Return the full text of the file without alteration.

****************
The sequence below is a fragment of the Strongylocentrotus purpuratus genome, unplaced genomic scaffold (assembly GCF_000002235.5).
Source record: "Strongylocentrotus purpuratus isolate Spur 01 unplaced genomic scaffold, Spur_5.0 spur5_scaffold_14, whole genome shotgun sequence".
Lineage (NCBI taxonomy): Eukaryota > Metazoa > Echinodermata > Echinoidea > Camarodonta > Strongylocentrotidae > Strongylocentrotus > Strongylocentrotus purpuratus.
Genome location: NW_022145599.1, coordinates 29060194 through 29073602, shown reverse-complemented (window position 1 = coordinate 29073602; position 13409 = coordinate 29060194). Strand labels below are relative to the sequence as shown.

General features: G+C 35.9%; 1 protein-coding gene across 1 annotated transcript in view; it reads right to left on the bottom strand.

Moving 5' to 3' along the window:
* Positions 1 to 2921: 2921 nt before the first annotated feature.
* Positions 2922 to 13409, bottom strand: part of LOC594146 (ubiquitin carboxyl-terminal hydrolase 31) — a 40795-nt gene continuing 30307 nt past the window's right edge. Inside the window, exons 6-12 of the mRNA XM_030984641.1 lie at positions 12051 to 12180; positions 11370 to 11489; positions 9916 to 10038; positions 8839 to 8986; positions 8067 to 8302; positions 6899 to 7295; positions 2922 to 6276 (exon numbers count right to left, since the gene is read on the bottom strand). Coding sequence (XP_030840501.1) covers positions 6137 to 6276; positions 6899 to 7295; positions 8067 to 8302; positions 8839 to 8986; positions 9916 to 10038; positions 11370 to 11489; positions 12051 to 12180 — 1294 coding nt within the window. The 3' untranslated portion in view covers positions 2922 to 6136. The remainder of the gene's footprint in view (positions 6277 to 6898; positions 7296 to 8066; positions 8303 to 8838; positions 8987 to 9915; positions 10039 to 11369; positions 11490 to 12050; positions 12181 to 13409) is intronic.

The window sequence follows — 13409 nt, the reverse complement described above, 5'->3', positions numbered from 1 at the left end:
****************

The sequence below is a fragment of the Strongylocentrotus purpuratus genome, unplaced genomic scaffold (assembly GCF_000002235.5).
Source record: "Strongylocentrotus purpuratus isolate Spur 01 unplaced genomic scaffold, Spur_5.0 spur5_scaffold_14, whole genome shotgun sequence".
Lineage (NCBI taxonomy): Eukaryota > Metazoa > Echinodermata > Echinoidea > Camarodonta > Strongylocentrotidae > Strongylocentrotus > Strongylocentrotus purpuratus.
Genome location: NW_022145599.1, coordinates 29060194 through 29073602, shown reverse-complemented (window position 1 = coordinate 29073602; position 13409 = coordinate 29060194). Strand labels below are relative to the sequence as shown.

General features: G+C 35.9%; 1 protein-coding gene across 1 annotated transcript in view; it reads right to left on the bottom strand.

Moving 5' to 3' along the window:
* Positions 1 to 2921: 2921 nt before the first annotated feature.
* Positions 2922 to 13409, bottom strand: part of LOC594146 (ubiquitin carboxyl-terminal hydrolase 31) — a 40795-nt gene continuing 30307 nt past the window's right edge. Inside the window, exons 6-12 of the mRNA XM_030984641.1 lie at positions 12051 to 12180; positions 11370 to 11489; positions 9916 to 10038; positions 8839 to 8986; positions 8067 to 8302; positions 6899 to 7295; positions 2922 to 6276 (exon numbers count right to left, since the gene is read on the bottom strand). Coding sequence (XP_030840501.1) covers positions 6137 to 6276; positions 6899 to 7295; positions 8067 to 8302; positions 8839 to 8986; positions 9916 to 10038; positions 11370 to 11489; positions 12051 to 12180 — 1294 coding nt within the window. The 3' untranslated portion in view covers positions 2922 to 6136. The remainder of the gene's footprint in view (positions 6277 to 6898; positions 7296 to 8066; positions 8303 to 8838; positions 8987 to 9915; positions 10039 to 11369; positions 11490 to 12050; positions 12181 to 13409) is intronic.

The window sequence follows — 13409 nt, the reverse complement described above, 5'->3', positions numbered from 1 at the left end: